Ambulance Tank

An SLA militia GMC CCKW in Southern Lebanon, 1980.

A Sherman Ambutank HVSS of the SLA militia next to the GMC truck, South Lebanon 1980.

Another capture of the same Sherman Ambutank. These vehicles, the GMC CCKW, the Ambutank and the M50 shown next, seem to have been painted with the standard Lebanese Army Pale Stone color of the 1970s

A Pale Stone SLA militia M50 parked next to the Ambutank.

The next M50 is painted in standard SLA Blue color.

 

 

Thanks to Mathieu.

Urban Stag

Early Civil War Kataeb Militia Staghound Mk.III.

In the early years of the Lebanese Civil War, it was a common to see vehicles continually changing owners. Here is an example of such uses and customs found in the Levant: A Staghound Mk.III which changed owners more than once. Two assumptions can be noted, the vehicle originally belonging to the Lebanese Army, was either captured by Palestinian factions and recaptured and used here on the picture by the Kataeb militia or directly used by the Kataeb  and the crew being ex-Lebanese Army soldiers. The vehicle still bears its previous owners tag on the back, which can be either “Jeish Akka” which can be translated as “Army of Acre”, or “Jeish Akkar” translated as the Army of Akkar, a region in North Lebanon. The debate is still on since the arabic letter R isn’t clearly identifiable. Further photos of this vehicle will be needed to confirm either assumption.  The vehicle was retagged with “Jeish Bayrut” or “Army of Beirut” on the front end by the new owners.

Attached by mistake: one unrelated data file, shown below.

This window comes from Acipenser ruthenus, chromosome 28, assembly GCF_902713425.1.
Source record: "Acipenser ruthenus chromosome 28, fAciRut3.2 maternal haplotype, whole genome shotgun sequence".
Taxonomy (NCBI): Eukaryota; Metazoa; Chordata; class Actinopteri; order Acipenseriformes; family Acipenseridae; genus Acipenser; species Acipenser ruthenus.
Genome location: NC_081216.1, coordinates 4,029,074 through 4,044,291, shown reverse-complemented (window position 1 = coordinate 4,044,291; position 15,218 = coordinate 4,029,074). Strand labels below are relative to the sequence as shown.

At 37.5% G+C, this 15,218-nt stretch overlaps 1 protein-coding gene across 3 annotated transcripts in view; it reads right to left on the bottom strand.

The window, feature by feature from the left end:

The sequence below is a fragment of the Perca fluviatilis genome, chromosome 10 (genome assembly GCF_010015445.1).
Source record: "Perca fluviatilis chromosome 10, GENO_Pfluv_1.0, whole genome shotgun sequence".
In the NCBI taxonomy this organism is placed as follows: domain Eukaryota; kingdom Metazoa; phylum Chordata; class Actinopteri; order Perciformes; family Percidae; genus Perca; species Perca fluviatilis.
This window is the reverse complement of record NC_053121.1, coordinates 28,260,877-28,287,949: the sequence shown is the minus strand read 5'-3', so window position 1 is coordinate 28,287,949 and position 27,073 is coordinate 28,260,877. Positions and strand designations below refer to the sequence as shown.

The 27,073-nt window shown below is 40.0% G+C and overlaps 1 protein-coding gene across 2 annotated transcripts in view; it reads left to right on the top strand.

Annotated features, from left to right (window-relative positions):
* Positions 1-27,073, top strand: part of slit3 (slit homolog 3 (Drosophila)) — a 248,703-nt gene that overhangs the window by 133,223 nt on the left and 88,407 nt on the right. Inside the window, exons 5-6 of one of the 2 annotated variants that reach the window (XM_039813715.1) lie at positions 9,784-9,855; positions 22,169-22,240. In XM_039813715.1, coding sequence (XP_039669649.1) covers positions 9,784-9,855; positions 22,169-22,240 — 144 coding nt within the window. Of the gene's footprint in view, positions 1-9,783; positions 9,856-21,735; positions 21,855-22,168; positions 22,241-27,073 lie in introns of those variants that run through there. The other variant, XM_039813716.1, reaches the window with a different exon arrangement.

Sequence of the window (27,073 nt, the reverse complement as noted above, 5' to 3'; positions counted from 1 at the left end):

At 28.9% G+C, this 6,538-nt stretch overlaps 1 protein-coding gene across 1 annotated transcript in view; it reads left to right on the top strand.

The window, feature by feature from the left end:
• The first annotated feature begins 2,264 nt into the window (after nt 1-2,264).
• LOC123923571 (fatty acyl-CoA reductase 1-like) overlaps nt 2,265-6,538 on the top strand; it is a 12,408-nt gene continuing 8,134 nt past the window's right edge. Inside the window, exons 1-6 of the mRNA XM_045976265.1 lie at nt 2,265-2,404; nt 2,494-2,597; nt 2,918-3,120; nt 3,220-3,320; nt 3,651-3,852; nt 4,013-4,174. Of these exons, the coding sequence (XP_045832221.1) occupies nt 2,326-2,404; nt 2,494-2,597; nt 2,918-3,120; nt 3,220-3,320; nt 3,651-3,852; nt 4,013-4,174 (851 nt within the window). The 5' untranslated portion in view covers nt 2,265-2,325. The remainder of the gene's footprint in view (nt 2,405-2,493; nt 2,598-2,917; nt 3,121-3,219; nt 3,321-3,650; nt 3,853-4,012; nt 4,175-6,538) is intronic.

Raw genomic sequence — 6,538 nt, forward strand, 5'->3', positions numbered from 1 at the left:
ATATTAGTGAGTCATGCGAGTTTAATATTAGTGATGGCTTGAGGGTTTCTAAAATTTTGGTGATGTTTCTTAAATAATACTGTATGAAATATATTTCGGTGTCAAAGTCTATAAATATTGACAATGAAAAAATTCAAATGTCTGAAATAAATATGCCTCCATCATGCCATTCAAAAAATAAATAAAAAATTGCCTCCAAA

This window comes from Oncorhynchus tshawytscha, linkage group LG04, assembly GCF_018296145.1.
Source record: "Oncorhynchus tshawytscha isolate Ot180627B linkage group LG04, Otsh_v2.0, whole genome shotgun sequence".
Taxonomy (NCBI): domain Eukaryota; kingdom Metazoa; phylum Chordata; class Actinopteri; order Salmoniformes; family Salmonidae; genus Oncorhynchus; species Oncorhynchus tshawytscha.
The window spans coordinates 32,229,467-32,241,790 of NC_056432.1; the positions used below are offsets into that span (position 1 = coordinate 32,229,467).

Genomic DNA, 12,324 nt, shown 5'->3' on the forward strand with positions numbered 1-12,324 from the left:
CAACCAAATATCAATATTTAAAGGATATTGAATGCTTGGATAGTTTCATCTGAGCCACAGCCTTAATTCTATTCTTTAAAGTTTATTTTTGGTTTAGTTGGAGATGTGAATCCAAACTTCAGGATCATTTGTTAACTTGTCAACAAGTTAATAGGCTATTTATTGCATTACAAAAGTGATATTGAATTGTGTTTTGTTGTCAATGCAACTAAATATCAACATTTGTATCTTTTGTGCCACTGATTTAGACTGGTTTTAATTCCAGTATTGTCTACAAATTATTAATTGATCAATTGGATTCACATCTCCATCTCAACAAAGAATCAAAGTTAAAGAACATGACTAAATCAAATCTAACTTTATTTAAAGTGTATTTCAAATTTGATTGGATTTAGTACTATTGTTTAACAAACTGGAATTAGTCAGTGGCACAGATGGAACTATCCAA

A new assumption that occurred lately, maybe the most accurate and logical one, is the explanation given by César Jachan which can be found in the comments to this article: “It can be also a vehicle owned by “Jaych Barakat”. If you look at the tag, you will note something similar to a “T” at the end, even if the whole spray tag is unclear. In 1976, some christian units of the ex-lebanese army (Barakat Army) were defending the area close to “binayit el béton” in downtown Beirut. You can see the lower part of the building, on the right side of the photo.”

Photo Credits: Vintage Images

French Army Archives

The ECPAD is the French Army center for multimedia archives. Thousands of photos covering the middle east area are available for sale, the Lebanese conflict being one of the best covered department in those archives. As a customer and regular visitor of the Fort , I can only express my satisfaction with what can be found there. Here are some photo samples of what the center proposes, also found on their website.

A USMC MNF M151A2 TOW in Beirut, September 1982.

A Franch MNF AML-90 of the 1rst RHP (Régiment de Hussards Parachutistes), Beirut September 1982.

A French MNF Hotchkiss M201 of the 8th RPIMa (Régiment Parachutiste d'Infanterie de Marine) and a Lebanese Army M113A2 in the background, Tabaris, Beirut September 1982.

A Lebanese Army outpost in Beirut in September 1982, the vehicles are Staghounds with AEC turret.

ECPAD website:    http://www.ecpad.fr

Palestinian Armor

Still in 1982 with a magnificient picture coming from a photo album of French Marine veterans who served in Lebanon back in those days:

A derelict PLO M-50 Sherman found by French Marine troops in 1982 while exploring the ruins of Beirut Stadium. This tank is one of the two M-50 Shermans photographically certified to be used by the Palestinians to this date. Both Shermans have been discovered in Beirut Stadium, this one and another one in a worst shape.

 

A frontal view of the second disabled PLO M-50 Sherman (US DoD).